Roy Cordato: Obama Is The "Junk Scientist In Chief." In a post at the John Locke Foundation blog The Locker Room, Cordato wrote: "Over the past 30 years ground level ozone has declined quite dramatically while at the same time children with asthma (per 100,000) have increased. And while correlation does not prove causation, lack of correlation does prove lack of causation. What's even nuttier is that Obama, proving himself to be the 'junk scientist in chief,' actually suggested that one of the 'pollutants' causing asthma is CO2 (that's right, we are apparently causing asthma among our neighbors' kids by exhaling)." [John Locke Foundation, 4/20/11]

Right-Wing Ideologues

Timothy P. Roth: "Virtually Everything The Federal Government Does Is Unconstitutional." In an interview with El Paso Inc., Timothy P. Roth stated: "Virtually everything the federal government does, including the housing initiative that got us into this mess, is unconstitutional." [El Paso Inc., 1/4/09]

Lanny Ebenstein: Wants To Eliminate Public Employee Unions. According to the Santa Barbara Independent: "Lanny Ebenstein is hoping to qualify a ballot initiative for the 2012 statewide elections that would go much further than Walker dared to tread. Walker took pains to maintain at least a fig leaf of an illusion that he wasn't busting public employee unions outright. Under his proposal, unions might not be able to do much, but they could still exist. Ebenstein is shopping around an idea that would effectively decertify all public employee unions in the state. They couldn't bargain anything." [Santa Barbara Independent, 2/24/11, italics original]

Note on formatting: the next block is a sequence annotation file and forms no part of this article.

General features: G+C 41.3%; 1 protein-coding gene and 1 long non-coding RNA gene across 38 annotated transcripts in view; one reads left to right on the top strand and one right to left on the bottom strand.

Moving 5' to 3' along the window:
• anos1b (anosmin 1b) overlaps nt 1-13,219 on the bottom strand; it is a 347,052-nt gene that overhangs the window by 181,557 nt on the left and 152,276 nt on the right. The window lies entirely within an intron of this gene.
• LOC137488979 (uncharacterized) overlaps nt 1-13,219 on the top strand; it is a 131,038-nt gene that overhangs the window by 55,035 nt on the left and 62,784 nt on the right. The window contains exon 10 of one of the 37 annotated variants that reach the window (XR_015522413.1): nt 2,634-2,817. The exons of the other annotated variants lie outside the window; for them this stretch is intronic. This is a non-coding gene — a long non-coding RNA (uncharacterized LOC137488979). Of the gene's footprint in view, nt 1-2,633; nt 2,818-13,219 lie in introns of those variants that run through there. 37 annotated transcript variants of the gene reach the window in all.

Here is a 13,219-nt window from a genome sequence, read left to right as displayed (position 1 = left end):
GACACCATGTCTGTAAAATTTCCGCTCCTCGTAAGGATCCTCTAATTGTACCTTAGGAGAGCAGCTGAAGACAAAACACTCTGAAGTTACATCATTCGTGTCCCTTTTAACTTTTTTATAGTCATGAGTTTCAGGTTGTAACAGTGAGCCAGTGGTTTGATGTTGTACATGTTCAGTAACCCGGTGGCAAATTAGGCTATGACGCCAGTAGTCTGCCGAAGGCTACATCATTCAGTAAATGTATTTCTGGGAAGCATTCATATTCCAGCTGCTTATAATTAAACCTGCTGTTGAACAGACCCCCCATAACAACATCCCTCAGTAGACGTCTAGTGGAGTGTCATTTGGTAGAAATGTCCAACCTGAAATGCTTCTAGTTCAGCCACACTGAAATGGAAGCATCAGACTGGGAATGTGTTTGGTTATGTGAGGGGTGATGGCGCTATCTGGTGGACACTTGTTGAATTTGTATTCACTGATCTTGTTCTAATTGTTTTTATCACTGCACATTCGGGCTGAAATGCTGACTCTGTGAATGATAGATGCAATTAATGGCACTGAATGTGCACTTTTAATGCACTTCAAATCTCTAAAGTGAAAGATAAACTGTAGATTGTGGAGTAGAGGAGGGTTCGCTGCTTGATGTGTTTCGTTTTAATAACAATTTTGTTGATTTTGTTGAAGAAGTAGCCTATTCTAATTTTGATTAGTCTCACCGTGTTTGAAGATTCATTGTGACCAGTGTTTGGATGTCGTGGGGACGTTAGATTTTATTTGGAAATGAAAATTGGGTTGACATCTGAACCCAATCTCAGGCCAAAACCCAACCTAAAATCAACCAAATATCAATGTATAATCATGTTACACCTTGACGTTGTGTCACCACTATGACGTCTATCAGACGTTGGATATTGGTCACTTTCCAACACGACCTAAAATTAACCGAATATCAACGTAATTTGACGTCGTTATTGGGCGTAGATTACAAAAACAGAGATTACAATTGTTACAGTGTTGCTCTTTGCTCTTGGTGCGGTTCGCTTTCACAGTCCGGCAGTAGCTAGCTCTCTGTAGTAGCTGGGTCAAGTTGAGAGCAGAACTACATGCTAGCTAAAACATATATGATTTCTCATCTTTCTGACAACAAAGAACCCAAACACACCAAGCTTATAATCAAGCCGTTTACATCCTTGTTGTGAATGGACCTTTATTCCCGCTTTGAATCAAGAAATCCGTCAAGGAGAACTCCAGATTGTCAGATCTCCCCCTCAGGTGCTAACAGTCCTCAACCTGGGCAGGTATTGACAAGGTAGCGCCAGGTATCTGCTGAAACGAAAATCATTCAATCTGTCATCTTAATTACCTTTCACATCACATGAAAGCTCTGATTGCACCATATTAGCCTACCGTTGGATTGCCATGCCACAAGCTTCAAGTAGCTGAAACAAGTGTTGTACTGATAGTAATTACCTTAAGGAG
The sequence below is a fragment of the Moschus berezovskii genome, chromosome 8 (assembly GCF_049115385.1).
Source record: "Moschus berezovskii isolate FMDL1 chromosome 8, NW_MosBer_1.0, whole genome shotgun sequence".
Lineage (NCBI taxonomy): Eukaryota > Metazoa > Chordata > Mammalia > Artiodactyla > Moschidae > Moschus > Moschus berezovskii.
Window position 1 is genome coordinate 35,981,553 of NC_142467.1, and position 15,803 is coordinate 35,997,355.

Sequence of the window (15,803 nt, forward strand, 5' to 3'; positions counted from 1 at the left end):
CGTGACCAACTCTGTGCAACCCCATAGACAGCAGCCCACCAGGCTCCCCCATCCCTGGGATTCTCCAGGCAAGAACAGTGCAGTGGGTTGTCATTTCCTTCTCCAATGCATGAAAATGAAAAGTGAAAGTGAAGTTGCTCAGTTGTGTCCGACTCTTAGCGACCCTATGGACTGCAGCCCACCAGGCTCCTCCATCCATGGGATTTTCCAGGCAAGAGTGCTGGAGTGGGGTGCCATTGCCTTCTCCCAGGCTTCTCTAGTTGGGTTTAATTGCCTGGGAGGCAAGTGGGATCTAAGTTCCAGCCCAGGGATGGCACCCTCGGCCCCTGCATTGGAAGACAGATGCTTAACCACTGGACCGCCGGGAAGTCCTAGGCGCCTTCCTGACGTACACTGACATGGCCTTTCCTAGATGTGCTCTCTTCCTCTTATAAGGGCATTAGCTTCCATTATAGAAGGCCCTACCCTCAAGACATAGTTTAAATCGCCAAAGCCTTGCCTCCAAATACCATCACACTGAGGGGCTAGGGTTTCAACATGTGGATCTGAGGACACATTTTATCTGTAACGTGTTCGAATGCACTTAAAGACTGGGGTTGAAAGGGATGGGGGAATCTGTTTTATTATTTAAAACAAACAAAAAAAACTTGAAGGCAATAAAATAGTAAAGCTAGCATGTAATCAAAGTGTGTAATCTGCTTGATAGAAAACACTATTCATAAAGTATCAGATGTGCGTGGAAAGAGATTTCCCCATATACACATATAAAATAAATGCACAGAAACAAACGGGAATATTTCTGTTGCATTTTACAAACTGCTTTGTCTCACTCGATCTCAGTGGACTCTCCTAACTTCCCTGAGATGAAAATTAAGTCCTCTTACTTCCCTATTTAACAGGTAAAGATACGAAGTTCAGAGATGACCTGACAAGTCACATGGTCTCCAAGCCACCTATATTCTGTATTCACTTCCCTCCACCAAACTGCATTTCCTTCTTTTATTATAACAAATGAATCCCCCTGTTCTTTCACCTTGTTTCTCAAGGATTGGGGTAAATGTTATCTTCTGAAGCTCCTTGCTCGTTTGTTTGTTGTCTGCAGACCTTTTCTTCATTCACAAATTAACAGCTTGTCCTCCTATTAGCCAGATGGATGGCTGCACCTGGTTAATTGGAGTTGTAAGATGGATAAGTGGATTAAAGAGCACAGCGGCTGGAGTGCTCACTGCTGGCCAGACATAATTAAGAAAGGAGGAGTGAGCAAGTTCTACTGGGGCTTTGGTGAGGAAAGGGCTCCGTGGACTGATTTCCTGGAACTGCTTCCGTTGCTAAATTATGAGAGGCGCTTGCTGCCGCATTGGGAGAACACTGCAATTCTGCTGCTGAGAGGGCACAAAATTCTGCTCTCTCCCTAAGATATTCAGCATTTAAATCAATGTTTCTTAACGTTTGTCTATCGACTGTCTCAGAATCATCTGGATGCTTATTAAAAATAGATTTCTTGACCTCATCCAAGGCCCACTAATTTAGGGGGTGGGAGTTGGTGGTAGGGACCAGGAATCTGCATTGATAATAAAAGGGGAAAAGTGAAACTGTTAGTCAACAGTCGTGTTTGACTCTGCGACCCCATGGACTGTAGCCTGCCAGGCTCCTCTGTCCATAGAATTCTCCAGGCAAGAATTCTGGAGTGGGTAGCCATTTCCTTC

William F. Shughart II: Making Abortions More Costly Is A Way To Reduce Them Because "Women Can Also Choose Whether Or Not To Risk Becoming Pregnant." In an article in the Cato Journal, William Shughart II wrote:

But few abortions are in fact performed to save the life of the mother; even fewer are performed to terminate pregnancies resulting from rape or incest. In modern society, the procedure of abortion is simply used to terminate unwanted pregnancies for many women. Bitter opposition to any proposal that would restrict in any way a woman's ''right to choose'' suggests that this is so. And if many abortion- minded women are in fact searching for an inexpensive way of disposing of an unwanted child-using abortion as a kind of foolproof birth control device-laws that make abortions less [sic] costly should reduce the number of abortions and, perhaps, the number of unwanted pregnancies as well. (Although the abortion debate focuses exclusively on a woman's decision to terminate an unwanted pregnancy, women can also choose whether or not to risk becoming pregnant in the first place.) [...]

Our analysis suggests that abortion rates have fallen because fewer women are choosing to become pregnant and, among those who do, fewer are choosing to have abortions. Hence, if, in President Clinton's words, one wants abortions to be ''safe, legal, and rare,'' laws making them more costly are a way of promoting that goal. [Cato Journal, Vol. 18, No. 1, Spring/Summer 1998]